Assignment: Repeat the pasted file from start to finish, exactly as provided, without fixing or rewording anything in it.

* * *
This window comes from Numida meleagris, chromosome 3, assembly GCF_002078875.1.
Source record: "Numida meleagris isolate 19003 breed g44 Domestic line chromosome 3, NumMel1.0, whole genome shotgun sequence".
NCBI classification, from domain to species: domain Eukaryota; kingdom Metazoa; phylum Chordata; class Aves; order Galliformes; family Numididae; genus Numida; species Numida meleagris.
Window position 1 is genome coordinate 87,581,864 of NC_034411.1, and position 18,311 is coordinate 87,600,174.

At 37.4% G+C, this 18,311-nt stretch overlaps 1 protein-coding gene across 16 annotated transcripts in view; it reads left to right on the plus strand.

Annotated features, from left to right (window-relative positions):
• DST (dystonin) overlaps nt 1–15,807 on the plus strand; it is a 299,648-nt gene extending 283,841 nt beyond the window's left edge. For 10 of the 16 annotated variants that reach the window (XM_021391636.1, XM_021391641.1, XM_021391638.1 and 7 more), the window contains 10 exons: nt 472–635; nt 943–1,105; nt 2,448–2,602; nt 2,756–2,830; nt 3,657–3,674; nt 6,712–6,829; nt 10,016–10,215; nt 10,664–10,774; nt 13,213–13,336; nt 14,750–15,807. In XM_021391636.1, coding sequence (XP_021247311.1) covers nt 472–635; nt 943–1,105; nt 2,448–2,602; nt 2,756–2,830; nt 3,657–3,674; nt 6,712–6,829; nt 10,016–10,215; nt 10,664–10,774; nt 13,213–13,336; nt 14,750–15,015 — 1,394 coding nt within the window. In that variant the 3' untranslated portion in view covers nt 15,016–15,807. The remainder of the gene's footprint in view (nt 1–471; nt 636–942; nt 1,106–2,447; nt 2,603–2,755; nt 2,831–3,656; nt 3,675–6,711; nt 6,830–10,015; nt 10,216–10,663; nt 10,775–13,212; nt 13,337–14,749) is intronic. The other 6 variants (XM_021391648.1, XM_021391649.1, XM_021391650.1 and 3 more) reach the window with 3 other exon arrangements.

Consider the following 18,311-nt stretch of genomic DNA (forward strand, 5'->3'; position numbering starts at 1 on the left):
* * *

This window comes from Numida meleagris, chromosome 3, assembly GCF_002078875.1.
Source record: "Numida meleagris isolate 19003 breed g44 Domestic line chromosome 3, NumMel1.0, whole genome shotgun sequence".
NCBI classification, from domain to species: domain Eukaryota; kingdom Metazoa; phylum Chordata; class Aves; order Galliformes; family Numididae; genus Numida; species Numida meleagris.
Window position 1 is genome coordinate 87,581,864 of NC_034411.1, and position 18,311 is coordinate 87,600,174.

At 37.4% G+C, this 18,311-nt stretch overlaps 1 protein-coding gene across 16 annotated transcripts in view; it reads left to right on the plus strand.

Annotated features, from left to right (window-relative positions):
• DST (dystonin) overlaps nt 1–15,807 on the plus strand; it is a 299,648-nt gene extending 283,841 nt beyond the window's left edge. For 10 of the 16 annotated variants that reach the window (XM_021391636.1, XM_021391641.1, XM_021391638.1 and 7 more), the window contains 10 exons: nt 472–635; nt 943–1,105; nt 2,448–2,602; nt 2,756–2,830; nt 3,657–3,674; nt 6,712–6,829; nt 10,016–10,215; nt 10,664–10,774; nt 13,213–13,336; nt 14,750–15,807. In XM_021391636.1, coding sequence (XP_021247311.1) covers nt 472–635; nt 943–1,105; nt 2,448–2,602; nt 2,756–2,830; nt 3,657–3,674; nt 6,712–6,829; nt 10,016–10,215; nt 10,664–10,774; nt 13,213–13,336; nt 14,750–15,015 — 1,394 coding nt within the window. In that variant the 3' untranslated portion in view covers nt 15,016–15,807. The remainder of the gene's footprint in view (nt 1–471; nt 636–942; nt 1,106–2,447; nt 2,603–2,755; nt 2,831–3,656; nt 3,675–6,711; nt 6,830–10,015; nt 10,216–10,663; nt 10,775–13,212; nt 13,337–14,749) is intronic. The other 6 variants (XM_021391648.1, XM_021391649.1, XM_021391650.1 and 3 more) reach the window with 3 other exon arrangements.

Consider the following 18,311-nt stretch of genomic DNA (forward strand, 5'->3'; position numbering starts at 1 on the left):